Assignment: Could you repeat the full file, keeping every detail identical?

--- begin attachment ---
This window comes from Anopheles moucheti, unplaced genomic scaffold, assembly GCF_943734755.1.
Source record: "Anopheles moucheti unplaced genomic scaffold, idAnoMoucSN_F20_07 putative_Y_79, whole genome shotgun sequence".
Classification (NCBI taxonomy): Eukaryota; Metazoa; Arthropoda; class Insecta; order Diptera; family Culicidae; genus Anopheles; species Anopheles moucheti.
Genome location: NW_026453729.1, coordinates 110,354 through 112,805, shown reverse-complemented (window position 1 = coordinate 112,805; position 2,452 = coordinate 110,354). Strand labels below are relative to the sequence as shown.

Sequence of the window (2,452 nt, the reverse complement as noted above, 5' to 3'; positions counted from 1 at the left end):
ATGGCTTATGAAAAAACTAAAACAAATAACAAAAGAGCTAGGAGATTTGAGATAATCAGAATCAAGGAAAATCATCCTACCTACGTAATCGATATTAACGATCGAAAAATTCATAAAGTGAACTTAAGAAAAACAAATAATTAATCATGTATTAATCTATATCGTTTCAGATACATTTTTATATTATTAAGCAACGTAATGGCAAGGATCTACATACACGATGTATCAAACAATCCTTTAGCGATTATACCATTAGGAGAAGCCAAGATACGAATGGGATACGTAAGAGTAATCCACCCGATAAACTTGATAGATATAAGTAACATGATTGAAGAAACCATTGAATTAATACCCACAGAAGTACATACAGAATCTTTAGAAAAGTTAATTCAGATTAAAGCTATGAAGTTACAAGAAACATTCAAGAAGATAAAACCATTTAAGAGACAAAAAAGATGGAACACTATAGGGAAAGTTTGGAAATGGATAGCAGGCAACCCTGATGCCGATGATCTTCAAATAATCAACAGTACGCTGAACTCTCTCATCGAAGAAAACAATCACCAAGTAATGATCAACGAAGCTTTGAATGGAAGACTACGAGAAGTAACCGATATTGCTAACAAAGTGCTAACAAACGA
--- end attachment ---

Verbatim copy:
This window comes from Anopheles moucheti, unplaced genomic scaffold, assembly GCF_943734755.1.
Source record: "Anopheles moucheti unplaced genomic scaffold, idAnoMoucSN_F20_07 putative_Y_79, whole genome shotgun sequence".
Classification (NCBI taxonomy): Eukaryota; Metazoa; Arthropoda; class Insecta; order Diptera; family Culicidae; genus Anopheles; species Anopheles moucheti.
Genome location: NW_026453729.1, coordinates 110,354 through 112,805, shown reverse-complemented (window position 1 = coordinate 112,805; position 2,452 = coordinate 110,354). Strand labels below are relative to the sequence as shown.

Sequence of the window (2,452 nt, the reverse complement as noted above, 5' to 3'; positions counted from 1 at the left end):
ATGGCTTATGAAAAAACTAAAACAAATAACAAAAGAGCTAGGAGATTTGAGATAATCAGAATCAAGGAAAATCATCCTACCTACGTAATCGATATTAACGATCGAAAAATTCATAAAGTGAACTTAAGAAAAACAAATAATTAATCATGTATTAATCTATATCGTTTCAGATACATTTTTATATTATTAAGCAACGTAATGGCAAGGATCTACATACACGATGTATCAAACAATCCTTTAGCGATTATACCATTAGGAGAAGCCAAGATACGAATGGGATACGTAAGAGTAATCCACCCGATAAACTTGATAGATATAAGTAACATGATTGAAGAAACCATTGAATTAATACCCACAGAAGTACATACAGAATCTTTAGAAAAGTTAATTCAGATTAAAGCTATGAAGTTACAAGAAACATTCAAGAAGATAAAACCATTTAAGAGACAAAAAAGATGGAACACTATAGGGAAAGTTTGGAAATGGATAGCAGGCAACCCTGATGCCGATGATCTTCAAATAATCAACAGTACGCTGAACTCTCTCATCGAAGAAAACAATCACCAAGTAATGATCAACGAAGCTTTGAATGGAAGACTACGAGAAGTAACCGATATTGCTAACAAAGTGCTAACAAACGA